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Rosneft, Gazprom agree on splitting offshore

Thomson Reuters

Rosneft, Gazprom agree on splitting offshore

Tue May 27, 2008 6:02am EDT

MOSCOW, May 27 (Reuters) – Russian state-controlled energy giants Rosneft (ROSN.MM: QuoteProfileResearch) and Gazprom (GAZP.MM: QuoteProfile,Research) have agreed on splitting offshore deposits, limiting foreign and private access, an official said on Tuesday.


The government official who asked not to be named said the two firms last year signed an agreement under which oil giant Rosneft will develop oil deposits on Russia’s northern shelf, while gas export monopoly Gazprom will explore gas fields.

The agreement has yet to be approved by the government, said the official.

Gazprom and Rosneft declined to comment.

Russian media reported last year that the government was discussing splitting strategic shelf deposits between Rosneft and Gazprom by holding closed auctions of the fields, which could reduce cash proceeds, but exclude surprise bidders.

State officials have repeatedly favoured state firms for offshore fields, which are due to replace West and East Siberia in the second half of this century to support Russian oil and gas output growth.

According to the Russian subsoil law, only companies which have state shareholding of over 50 percent and previous experience of working on shelf, can develop oil and gas deposits offshore Russia’s Far Eastern and northern seas.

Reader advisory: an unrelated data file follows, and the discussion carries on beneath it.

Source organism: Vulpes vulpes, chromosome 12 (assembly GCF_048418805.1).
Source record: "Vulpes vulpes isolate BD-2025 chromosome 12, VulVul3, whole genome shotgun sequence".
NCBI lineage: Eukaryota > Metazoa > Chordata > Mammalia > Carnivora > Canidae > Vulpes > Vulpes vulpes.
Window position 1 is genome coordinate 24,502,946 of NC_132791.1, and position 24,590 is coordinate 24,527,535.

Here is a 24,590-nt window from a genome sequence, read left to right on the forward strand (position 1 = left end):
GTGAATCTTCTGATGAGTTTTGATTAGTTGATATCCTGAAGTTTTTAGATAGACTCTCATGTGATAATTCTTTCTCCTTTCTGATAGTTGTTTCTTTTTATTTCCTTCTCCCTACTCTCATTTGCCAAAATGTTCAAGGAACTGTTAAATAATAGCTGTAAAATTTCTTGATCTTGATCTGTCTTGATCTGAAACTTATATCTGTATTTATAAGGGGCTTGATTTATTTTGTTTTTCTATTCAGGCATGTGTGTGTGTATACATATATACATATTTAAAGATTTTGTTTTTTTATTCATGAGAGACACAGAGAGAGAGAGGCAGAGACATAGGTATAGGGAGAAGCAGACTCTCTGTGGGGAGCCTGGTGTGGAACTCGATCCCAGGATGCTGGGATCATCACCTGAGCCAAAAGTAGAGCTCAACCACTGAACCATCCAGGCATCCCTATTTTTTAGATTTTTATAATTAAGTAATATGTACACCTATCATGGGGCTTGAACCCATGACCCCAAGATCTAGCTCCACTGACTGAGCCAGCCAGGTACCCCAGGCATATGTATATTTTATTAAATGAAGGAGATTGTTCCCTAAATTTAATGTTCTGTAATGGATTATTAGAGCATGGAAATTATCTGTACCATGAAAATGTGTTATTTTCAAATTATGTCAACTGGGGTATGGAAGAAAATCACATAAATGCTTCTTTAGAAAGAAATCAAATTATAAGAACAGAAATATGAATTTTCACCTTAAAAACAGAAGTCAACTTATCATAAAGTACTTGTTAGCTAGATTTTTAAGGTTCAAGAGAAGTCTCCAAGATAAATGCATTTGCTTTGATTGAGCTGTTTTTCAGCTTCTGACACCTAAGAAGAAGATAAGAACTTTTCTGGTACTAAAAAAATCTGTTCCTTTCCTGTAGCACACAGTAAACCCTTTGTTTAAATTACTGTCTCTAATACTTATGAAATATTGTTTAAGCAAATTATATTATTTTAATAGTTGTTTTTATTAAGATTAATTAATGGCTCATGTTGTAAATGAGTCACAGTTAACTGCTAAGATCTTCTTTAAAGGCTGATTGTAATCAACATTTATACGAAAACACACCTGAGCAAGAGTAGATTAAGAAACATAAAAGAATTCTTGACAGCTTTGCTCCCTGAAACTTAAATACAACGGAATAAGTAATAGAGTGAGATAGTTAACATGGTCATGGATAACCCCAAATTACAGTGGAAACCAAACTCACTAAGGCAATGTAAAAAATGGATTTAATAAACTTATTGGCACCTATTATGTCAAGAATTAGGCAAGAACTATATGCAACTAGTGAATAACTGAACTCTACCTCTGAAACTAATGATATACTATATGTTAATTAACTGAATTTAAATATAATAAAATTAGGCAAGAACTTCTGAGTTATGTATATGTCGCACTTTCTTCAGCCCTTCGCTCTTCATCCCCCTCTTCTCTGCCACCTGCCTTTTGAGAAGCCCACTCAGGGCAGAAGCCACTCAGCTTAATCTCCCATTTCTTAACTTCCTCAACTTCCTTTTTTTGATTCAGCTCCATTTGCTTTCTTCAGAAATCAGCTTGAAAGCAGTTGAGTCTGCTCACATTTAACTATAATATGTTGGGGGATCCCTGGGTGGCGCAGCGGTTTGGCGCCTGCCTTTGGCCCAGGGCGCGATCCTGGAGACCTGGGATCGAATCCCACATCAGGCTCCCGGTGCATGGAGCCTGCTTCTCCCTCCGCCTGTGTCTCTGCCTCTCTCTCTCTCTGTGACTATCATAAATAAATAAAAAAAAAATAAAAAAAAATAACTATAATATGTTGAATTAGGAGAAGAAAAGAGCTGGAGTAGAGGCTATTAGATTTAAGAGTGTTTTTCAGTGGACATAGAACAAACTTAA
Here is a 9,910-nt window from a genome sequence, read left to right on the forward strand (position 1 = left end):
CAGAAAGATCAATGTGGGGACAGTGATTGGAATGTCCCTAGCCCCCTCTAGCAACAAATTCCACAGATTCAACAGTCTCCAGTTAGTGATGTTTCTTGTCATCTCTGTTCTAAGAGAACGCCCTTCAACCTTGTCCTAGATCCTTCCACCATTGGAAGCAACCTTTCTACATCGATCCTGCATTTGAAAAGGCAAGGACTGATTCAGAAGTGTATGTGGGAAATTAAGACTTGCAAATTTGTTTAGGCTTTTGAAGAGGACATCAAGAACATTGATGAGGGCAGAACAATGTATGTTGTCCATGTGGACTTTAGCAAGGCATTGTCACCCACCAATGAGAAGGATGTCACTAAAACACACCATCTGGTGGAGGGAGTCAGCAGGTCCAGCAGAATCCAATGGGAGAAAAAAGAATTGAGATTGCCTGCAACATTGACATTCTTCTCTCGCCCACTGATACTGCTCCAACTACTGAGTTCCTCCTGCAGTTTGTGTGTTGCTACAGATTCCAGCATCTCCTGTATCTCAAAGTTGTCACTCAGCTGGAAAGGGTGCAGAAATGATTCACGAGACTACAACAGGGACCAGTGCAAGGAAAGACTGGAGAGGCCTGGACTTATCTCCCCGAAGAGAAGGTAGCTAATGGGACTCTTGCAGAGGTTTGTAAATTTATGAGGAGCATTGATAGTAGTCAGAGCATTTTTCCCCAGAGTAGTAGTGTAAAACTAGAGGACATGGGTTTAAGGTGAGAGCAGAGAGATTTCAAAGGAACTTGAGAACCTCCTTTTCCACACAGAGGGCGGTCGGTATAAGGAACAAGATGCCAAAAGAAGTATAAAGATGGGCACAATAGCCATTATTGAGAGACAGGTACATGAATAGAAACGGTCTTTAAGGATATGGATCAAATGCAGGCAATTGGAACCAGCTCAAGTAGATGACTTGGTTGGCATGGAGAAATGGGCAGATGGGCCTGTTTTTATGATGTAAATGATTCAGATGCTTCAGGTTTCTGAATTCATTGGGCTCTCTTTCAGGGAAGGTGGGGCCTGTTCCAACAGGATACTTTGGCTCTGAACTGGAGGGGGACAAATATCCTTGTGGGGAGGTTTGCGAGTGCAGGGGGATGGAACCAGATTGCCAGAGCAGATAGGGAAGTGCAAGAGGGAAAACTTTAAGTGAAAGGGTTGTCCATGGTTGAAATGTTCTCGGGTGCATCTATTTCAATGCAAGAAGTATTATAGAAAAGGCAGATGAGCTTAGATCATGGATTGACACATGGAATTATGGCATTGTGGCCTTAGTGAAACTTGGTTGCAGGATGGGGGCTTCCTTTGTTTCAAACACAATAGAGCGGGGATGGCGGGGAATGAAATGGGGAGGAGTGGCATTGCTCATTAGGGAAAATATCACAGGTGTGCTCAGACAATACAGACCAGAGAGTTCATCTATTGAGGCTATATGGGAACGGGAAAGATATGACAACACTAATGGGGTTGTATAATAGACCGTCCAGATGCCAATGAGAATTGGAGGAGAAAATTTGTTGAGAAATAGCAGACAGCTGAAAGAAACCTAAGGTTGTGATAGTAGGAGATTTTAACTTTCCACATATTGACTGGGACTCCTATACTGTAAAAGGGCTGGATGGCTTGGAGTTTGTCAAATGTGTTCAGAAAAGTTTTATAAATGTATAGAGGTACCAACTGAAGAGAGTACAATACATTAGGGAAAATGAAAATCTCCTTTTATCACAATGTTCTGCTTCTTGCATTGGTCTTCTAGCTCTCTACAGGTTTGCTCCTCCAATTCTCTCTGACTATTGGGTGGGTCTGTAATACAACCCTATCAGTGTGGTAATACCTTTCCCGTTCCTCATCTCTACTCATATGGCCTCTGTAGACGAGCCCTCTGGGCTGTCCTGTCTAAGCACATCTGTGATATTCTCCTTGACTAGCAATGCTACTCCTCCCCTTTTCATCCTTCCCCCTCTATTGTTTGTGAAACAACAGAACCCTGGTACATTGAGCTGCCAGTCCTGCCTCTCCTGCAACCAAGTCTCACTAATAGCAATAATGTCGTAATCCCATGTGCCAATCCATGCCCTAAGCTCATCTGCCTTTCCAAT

Gazprom is developing the huge Shtokman gas field in the Barents Sea and controls the Sakhalin-2 project offshore the Pacific island of the same name. Other Sakhalin-2 shareholders include Royal Dutch Shell (RDSa.L: QuoteProfileResearch) and Japan’s Mitsui (8031.T: Quote,ProfileResearch) and Mitsubishi (8058.T: QuoteProfileResearch).

The government this month awarded Gazprom the rights to develop nine northern gas deposits, including two shelf fields in the northern Karskoye and Okhotskoe Seas, without a tender.

Rosneft, Russia’s largest oil producer, is developing Sakhalin-1, Sakhalin-3 and Sakhalin-4 offshore projects.

Other Sakhalin-1 shareholders include the project-leader Exxon-Mobil (XOM.N: QuoteProfileResearch), India’s ONGC (ONGC.BO: Quote,ProfileResearch) and the Japanese consortium Sodeco. BP (BP.L:QuoteProfileResearch) is Rosneft’s partner in the other two Sakhalin projects.

Although state energy companies are widely expected to get the remaining shelf deposits, foreign majors hope that the heavily indebted firms will need Western finance to develop the expensive projects. (Reporting by Ekaterina Golubkova, writing by Tanya Mosolova)


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